Top Takeaways from The Spirit of Space Conference

Last week, my colleague Ben Van Overmeire and I were pleased to welcome a dazzling array of visitors to the beautiful campus of Duke Kunshan University to talk about all things space. We timed the conference to coincide with China’s Dragon Boat Festival, which commemorates the hero Qu Yuan who, among other things, wrote one of China’s most famous poems, Li Sao, which describes his ascent into space to meet with goddesses and immortals. It was also the time in which China’s space program completed its journey to the far side of the moon, the long-awaited Boeing Starliner successfully launched its mission to the International Space Station, and SpaceX launched its fourth Starship test.

Here are my top takeaways from the conference.

  1. Human expansion into space is now a multicultural activity and needs to be understood from a diversity of cultural backgrounds.
  2. It is perfectly possible, indeed essential, to discuss Chinese and US space programs without talking about geopolitics or militarization. Not every relationship between China and the USA has to be understood as a winner-takes-all competition.
  3. The co-founder of the NASA Jet Propulsion Laboratory, Qian Xuesen, was a Chinese scientist who is virtually forgotten in the West but considered a hero in China. He was humiliated, arrested and eventually deported from USA during the McCarthy era.
  4. America has abandoned NASA – National Aeronautics and Space Administration‘s original motto of “for all mankind” in favor of the corporatization, militarization, and privatization of outer space. This has allowed China to pick up the mantle of space exploration “for all humankind.”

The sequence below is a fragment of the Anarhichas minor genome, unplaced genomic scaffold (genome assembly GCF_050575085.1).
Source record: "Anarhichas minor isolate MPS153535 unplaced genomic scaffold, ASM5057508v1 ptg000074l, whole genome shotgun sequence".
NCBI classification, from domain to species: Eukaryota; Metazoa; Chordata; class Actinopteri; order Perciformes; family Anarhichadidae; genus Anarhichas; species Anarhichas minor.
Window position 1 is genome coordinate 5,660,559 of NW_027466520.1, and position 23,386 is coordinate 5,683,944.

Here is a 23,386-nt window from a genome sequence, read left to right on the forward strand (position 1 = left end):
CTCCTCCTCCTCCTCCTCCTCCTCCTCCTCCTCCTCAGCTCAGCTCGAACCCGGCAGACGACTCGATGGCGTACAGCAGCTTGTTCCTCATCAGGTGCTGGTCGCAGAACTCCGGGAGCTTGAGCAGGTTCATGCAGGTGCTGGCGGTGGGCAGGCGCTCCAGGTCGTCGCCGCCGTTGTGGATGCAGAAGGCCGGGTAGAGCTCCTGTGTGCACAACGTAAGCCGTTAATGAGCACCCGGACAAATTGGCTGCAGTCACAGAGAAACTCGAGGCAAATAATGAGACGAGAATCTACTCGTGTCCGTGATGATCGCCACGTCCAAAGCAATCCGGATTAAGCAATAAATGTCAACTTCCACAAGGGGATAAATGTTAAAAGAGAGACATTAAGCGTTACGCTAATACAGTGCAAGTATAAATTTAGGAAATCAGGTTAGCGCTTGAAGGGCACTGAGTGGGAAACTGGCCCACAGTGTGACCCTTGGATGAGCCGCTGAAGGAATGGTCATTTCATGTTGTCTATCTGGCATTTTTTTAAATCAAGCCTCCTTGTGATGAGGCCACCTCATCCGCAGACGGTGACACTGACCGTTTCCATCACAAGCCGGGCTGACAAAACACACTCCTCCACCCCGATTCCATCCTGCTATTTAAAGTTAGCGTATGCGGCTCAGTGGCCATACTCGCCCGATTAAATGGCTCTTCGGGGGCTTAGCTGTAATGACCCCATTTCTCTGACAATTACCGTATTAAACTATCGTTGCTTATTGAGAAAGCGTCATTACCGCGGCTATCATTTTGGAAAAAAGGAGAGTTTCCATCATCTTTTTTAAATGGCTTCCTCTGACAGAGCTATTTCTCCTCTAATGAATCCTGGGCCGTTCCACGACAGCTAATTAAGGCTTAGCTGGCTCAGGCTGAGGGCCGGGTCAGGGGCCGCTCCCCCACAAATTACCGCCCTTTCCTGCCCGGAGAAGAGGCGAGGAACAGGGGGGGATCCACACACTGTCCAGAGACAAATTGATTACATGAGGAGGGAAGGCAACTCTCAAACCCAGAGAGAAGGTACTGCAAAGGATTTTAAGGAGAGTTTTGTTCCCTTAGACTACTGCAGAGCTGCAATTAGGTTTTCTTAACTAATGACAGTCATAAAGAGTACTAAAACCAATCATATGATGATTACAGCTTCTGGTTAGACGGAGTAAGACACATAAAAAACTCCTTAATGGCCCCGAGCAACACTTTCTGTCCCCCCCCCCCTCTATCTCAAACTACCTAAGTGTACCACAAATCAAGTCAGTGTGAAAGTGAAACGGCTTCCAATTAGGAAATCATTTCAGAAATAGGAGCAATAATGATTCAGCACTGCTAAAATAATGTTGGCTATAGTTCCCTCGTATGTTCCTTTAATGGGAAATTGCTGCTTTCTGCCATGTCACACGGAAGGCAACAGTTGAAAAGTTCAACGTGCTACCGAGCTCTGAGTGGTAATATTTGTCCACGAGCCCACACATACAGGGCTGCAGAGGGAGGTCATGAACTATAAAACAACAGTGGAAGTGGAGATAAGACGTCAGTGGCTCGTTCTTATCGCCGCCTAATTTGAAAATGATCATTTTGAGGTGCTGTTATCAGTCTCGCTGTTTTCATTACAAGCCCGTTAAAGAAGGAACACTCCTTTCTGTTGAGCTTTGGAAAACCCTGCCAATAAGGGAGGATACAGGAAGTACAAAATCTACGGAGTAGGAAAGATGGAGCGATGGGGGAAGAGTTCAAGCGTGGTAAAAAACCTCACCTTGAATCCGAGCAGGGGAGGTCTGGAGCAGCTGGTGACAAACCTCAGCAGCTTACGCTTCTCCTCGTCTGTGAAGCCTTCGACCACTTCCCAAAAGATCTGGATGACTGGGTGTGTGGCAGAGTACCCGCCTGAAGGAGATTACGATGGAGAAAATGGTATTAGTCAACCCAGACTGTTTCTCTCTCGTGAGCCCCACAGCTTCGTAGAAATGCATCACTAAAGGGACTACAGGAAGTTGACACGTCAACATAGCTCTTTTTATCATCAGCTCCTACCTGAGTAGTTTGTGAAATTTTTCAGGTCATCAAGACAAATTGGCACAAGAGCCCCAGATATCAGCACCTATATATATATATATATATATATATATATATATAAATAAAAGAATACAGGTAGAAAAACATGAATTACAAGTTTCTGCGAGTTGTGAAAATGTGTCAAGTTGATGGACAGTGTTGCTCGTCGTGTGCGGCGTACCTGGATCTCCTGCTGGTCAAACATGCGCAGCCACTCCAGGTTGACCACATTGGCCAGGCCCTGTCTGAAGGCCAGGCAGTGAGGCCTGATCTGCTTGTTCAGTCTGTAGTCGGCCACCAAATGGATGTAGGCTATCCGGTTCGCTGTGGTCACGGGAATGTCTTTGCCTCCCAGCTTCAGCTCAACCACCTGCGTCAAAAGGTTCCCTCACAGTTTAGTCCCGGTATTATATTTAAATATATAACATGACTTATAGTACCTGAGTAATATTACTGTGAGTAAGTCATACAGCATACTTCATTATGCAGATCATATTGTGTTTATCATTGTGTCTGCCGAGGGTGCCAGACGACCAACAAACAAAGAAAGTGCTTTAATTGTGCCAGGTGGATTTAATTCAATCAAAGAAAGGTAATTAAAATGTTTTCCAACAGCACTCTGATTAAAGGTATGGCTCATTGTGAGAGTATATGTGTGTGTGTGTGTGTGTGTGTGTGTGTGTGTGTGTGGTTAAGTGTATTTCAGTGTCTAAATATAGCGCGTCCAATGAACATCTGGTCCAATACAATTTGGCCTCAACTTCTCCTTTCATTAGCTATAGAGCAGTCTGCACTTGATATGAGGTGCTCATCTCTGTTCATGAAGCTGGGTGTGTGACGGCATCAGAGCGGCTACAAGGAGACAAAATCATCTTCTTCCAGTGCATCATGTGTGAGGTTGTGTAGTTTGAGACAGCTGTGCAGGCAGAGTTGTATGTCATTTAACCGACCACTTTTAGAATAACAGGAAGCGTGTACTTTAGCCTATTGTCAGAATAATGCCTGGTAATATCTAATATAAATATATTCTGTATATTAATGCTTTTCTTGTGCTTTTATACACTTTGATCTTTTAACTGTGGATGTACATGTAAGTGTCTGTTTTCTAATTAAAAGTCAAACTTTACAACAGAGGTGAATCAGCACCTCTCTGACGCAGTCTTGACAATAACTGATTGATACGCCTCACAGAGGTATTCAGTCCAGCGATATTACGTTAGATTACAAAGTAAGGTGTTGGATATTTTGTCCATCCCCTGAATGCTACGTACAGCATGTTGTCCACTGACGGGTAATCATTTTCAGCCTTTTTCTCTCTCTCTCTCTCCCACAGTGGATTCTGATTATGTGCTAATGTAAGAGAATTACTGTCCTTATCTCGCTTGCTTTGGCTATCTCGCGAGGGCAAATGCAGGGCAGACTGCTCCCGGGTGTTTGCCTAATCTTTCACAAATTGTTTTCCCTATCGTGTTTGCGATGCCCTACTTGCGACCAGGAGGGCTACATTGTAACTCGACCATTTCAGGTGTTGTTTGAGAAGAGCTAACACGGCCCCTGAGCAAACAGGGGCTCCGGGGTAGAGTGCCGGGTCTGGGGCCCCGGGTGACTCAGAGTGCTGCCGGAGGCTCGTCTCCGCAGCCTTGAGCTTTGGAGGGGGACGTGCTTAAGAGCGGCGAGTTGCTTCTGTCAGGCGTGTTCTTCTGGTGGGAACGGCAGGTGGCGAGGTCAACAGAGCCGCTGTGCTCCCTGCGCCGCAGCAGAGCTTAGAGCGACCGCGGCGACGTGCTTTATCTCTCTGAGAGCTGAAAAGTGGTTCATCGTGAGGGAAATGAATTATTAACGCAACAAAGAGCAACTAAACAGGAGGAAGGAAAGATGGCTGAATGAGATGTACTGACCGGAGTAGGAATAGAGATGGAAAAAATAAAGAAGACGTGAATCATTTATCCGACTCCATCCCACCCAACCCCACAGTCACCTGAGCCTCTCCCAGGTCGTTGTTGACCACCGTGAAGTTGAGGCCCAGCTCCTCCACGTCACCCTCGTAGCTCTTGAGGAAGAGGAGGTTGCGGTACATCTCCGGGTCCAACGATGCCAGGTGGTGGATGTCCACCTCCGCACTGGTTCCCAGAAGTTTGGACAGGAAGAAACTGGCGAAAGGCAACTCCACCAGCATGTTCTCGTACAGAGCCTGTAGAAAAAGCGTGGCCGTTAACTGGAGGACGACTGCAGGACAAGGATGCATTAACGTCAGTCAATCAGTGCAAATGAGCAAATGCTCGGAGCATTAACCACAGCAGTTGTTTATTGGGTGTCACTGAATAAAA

5. The rhetoric of America’s space program was dominated by Christian and colonial metaphors of transcendence, conquest, and frontier, but China’s space program can better be understood in terms of the Confucian quest to bring heaven, earth, and humanity into a harmony.
  6. While NASA originally downplayed the religious lives of astronauts, such as Buzz Aldrin’s taking holy communion on the moon, China has actively deployed its own religious mythology to gain public acceptance of its space program. Indeed it’s not possible to comprehensively understand China’s space program without considering its religious aspects.
  7. China’s science fiction community regularly draws on traditional Buddhist and Daoist concepts, myths, and cosmologies to imagine outer space.

We hope to publish many of the papers from the conference over the next couple of years to help build a thoroughly cross-cultural understanding of the human expansion into space.

Thanks to the many people who inspired us to put this conference together, especially Alexander C.T. Geppert, Mary-Jane Rubenstein, the Interplanetary Initiative at Arizona State University, and the John W. Kluge center at the Library of Congress.